You gotta love any country that burns dirt to stay warm.
Peat. Compressed dirt.
Takes a thousand years to make ten inches of the stuff. It's freaking magic. The bog, the gorse, the moor, the taiga, whatever you want to call the Irish countryside, gets buried under itself and becomes this dark, umber-black, amateur charcoal.
Travel around Ireland and you can see it cut into strips looking like long rails of chocolate waiting for the rain to pause so it can dry.
Burns slower than wood, but faster than coal.
Has a unique... smell…..I'm told.
Bog. What an awesome anglo viking saxon word. Dent. Bent. Ax. Bog. All good.
I just got to Belfast and have realized what the whole trip was for.
So I could get to Belfast.
Love this place. Love the people. Hilarious piss takers, shit talking slangy Pict Irish ruffians in a proud armed city, Proddys and Taigs side by side.
Feels like Pittsburgh. With bombs.
With the occasional bomb I mean, and what that would do to the people's parlance.
Dad said we were Ulster Scots and now I firmly believe it. I belong here. I'm of them. Some things you just realize smack as you walk thru the door. Family at first sight.
Abhor the politics and the "Ulsterism" but this is the Ireland I'm a son of.
Ah well. Maybe a great great great great grandson of once removed but...
The Giro D'Italia runs thru Belfast tomorrow to add a tang of the absurd. Im going to wake up and watch thousands of Euro types hooting for their favorite diarrhetic burn victim athlete in a town that doesn't normally wake up till 9.
I might start drinking early.
Drove the whole northern curve of Ireland today. From Sligo to Belfast. Stood on Europe's highest cliffs- for a moment my Cabela's hat was the highest seaside object in the EU. (Full disclosure I've never worked for them or any other crypto-fascist supply outlet).
Screw the Cliffs of Moher - named strangely enough for my friend Malhar ( good work on the bog to table restaurant you've started over here my man) and go to these Slieve League cliffs which are higher and far more majestical. And God bless the Irish for continually not giving a damn if there's any kind of formal stairs to be found along a trail. Makes the journey seem routed in one's fantastical childhood imagination. You step from a stream bed to a set of rocks to heaps of turf that may or may not be related to the human foot, to a path that drops 1000 feet in either direction (God Bless the fog too, best not to know how you're gonna die) and it's a lot like being ten again, searching the neighborhood for "trails" and secret hideaways and the bushy doorway to some enchanted clearing.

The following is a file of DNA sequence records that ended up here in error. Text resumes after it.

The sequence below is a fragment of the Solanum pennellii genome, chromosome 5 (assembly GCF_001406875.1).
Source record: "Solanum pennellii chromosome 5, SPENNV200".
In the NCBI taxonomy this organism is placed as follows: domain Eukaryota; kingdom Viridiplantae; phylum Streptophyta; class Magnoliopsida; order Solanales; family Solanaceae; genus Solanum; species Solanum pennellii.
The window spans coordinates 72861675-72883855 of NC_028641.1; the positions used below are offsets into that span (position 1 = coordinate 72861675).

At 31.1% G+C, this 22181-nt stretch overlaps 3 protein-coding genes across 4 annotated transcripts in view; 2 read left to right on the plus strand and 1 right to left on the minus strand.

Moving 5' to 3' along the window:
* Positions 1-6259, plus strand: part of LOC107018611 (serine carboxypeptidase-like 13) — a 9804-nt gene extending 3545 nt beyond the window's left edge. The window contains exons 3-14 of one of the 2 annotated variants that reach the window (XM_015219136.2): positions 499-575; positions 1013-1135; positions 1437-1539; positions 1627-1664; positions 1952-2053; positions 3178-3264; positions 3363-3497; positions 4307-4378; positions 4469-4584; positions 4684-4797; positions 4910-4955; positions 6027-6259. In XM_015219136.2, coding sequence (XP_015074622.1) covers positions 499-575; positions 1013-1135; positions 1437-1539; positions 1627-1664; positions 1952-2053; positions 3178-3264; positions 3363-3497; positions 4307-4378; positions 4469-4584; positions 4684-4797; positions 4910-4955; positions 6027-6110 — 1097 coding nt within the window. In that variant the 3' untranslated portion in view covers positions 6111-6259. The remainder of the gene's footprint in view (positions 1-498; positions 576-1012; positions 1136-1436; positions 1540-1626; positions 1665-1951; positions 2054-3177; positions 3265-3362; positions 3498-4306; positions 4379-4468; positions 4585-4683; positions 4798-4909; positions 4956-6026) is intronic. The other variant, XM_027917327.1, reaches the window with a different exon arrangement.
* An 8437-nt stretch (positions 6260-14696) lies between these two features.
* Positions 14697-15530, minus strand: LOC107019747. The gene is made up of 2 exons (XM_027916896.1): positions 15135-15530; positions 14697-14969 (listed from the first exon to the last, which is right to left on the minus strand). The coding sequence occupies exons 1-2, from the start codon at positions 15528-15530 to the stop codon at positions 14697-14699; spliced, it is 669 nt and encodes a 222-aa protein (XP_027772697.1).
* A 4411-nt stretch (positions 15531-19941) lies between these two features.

Every point of the progress of a trip across the Irish countryside every nook and cranny is uneven, off true, bent. There's not a straight line or plumb surface to be found. The landscape continually alters. The fingers and the feet of whatever God built the place must have been constantly active. You feel you could lay any story into any corner of it. Or that someone, eons of someones already have. It's remarkable. It's a place lousy with narrative. They harvest narrative here.
And it's lush. My God it is. Fecund, seething with life, creeping growing piled up life. There's more water here than Seattle and Pittsburgh combined. It's a green and dark green Irish jungle. The Connemara, Sligo, Donegal, wow they are packed with streams and lakes and heaps of moss and turf dripping over whatever pathway or wall we've put between them and wherever it is they want to go.
Drove drove drove it all. Which when you realize the place is the size of Maine doesn't mean much. Roads the width of the average driveway in Bloomfield. As if they took the Big Sur coast road, squeezed it a touch and laid it over Ireland. Over and over again. Donegal, Ballybofey, Derry (yes DERRY!), Portrush, Ballymoney, Kells, and here, where the 3-d Titanic Experience auditorium is bigger than the ship itself.
The last 20 miles -and when you get to the NI it becomes miles again and things take longer to get to damn it!- the last 20 were on a major highway that could have (dis) graced any American city. You descend on it into Eastern Belfast thru some light hills, the road cuts below the neighborhoods and at the last overpass before I hit the city proper I saw on one side the Irish tricolor high on a pole and on the other the Union Jack.
Oh, the politics. Am I this am I that….what American could have any idea without living here?